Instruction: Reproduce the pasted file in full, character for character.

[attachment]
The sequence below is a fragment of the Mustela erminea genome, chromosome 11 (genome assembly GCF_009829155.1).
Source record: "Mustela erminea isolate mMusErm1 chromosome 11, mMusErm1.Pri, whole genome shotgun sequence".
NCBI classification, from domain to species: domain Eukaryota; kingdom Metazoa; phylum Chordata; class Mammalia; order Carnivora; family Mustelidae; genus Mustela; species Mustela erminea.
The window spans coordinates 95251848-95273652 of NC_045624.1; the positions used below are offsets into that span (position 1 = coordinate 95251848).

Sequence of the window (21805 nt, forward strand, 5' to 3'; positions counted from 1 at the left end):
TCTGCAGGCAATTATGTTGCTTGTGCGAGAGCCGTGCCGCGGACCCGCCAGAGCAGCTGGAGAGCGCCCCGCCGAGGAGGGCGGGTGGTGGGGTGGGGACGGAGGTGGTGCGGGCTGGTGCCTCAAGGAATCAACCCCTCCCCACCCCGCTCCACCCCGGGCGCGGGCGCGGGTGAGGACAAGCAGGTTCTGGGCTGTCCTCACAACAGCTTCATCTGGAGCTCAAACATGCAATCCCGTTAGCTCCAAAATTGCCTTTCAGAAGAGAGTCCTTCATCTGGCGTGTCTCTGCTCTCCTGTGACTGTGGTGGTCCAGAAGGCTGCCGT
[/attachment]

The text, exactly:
The sequence below is a fragment of the Mustela erminea genome, chromosome 11 (genome assembly GCF_009829155.1).
Source record: "Mustela erminea isolate mMusErm1 chromosome 11, mMusErm1.Pri, whole genome shotgun sequence".
NCBI classification, from domain to species: domain Eukaryota; kingdom Metazoa; phylum Chordata; class Mammalia; order Carnivora; family Mustelidae; genus Mustela; species Mustela erminea.
The window spans coordinates 95251848-95273652 of NC_045624.1; the positions used below are offsets into that span (position 1 = coordinate 95251848).

Sequence of the window (21805 nt, forward strand, 5' to 3'; positions counted from 1 at the left end):
TCTGCAGGCAATTATGTTGCTTGTGCGAGAGCCGTGCCGCGGACCCGCCAGAGCAGCTGGAGAGCGCCCCGCCGAGGAGGGCGGGTGGTGGGGTGGGGACGGAGGTGGTGCGGGCTGGTGCCTCAAGGAATCAACCCCTCCCCACCCCGCTCCACCCCGGGCGCGGGCGCGGGTGAGGACAAGCAGGTTCTGGGCTGTCCTCACAACAGCTTCATCTGGAGCTCAAACATGCAATCCCGTTAGCTCCAAAATTGCCTTTCAGAAGAGAGTCCTTCATCTGGCGTGTCTCTGCTCTCCTGTGACTGTGGTGGTCCAGAAGGCTGCCGT